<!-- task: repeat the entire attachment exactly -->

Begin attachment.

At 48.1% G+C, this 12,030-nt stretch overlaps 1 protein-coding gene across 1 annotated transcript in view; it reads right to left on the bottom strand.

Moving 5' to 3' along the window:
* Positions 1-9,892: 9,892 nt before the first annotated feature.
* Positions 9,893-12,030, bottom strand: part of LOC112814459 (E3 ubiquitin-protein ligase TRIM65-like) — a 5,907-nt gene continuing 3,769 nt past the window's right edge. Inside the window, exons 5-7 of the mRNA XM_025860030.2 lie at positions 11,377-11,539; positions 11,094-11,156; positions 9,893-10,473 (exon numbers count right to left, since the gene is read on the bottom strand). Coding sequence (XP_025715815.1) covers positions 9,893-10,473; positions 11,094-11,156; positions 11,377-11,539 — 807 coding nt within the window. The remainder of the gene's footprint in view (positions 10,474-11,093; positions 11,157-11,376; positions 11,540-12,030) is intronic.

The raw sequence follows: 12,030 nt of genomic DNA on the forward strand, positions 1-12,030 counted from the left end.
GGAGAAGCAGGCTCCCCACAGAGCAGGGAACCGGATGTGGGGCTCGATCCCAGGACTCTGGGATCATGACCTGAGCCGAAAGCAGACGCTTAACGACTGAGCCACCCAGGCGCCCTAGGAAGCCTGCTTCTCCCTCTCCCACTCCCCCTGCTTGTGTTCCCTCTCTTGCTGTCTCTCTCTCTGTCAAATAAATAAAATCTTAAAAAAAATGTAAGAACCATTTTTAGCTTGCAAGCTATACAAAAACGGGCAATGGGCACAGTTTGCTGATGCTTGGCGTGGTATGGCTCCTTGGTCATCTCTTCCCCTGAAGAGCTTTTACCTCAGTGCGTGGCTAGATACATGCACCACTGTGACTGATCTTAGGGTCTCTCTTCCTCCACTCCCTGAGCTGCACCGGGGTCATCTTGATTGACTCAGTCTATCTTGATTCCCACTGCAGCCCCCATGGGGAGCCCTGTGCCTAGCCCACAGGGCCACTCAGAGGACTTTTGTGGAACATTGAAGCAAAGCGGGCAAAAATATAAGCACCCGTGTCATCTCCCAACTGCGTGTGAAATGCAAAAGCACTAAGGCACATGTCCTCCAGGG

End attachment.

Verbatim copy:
At 48.1% G+C, this 12,030-nt stretch overlaps 1 protein-coding gene across 1 annotated transcript in view; it reads right to left on the bottom strand.

Moving 5' to 3' along the window:
* Positions 1-9,892: 9,892 nt before the first annotated feature.
* Positions 9,893-12,030, bottom strand: part of LOC112814459 (E3 ubiquitin-protein ligase TRIM65-like) — a 5,907-nt gene continuing 3,769 nt past the window's right edge. Inside the window, exons 5-7 of the mRNA XM_025860030.2 lie at positions 11,377-11,539; positions 11,094-11,156; positions 9,893-10,473 (exon numbers count right to left, since the gene is read on the bottom strand). Coding sequence (XP_025715815.1) covers positions 9,893-10,473; positions 11,094-11,156; positions 11,377-11,539 — 807 coding nt within the window. The remainder of the gene's footprint in view (positions 10,474-11,093; positions 11,157-11,376; positions 11,540-12,030) is intronic.

The raw sequence follows: 12,030 nt of genomic DNA on the forward strand, positions 1-12,030 counted from the left end.
GGAGAAGCAGGCTCCCCACAGAGCAGGGAACCGGATGTGGGGCTCGATCCCAGGACTCTGGGATCATGACCTGAGCCGAAAGCAGACGCTTAACGACTGAGCCACCCAGGCGCCCTAGGAAGCCTGCTTCTCCCTCTCCCACTCCCCCTGCTTGTGTTCCCTCTCTTGCTGTCTCTCTCTCTGTCAAATAAATAAAATCTTAAAAAAAATGTAAGAACCATTTTTAGCTTGCAAGCTATACAAAAACGGGCAATGGGCACAGTTTGCTGATGCTTGGCGTGGTATGGCTCCTTGGTCATCTCTTCCCCTGAAGAGCTTTTACCTCAGTGCGTGGCTAGATACATGCACCACTGTGACTGATCTTAGGGTCTCTCTTCCTCCACTCCCTGAGCTGCACCGGGGTCATCTTGATTGACTCAGTCTATCTTGATTCCCACTGCAGCCCCCATGGGGAGCCCTGTGCCTAGCCCACAGGGCCACTCAGAGGACTTTTGTGGAACATTGAAGCAAAGCGGGCAAAAATATAAGCACCCGTGTCATCTCCCAACTGCGTGTGAAATGCAAAAGCACTAAGGCACATGTCCTCCAGGG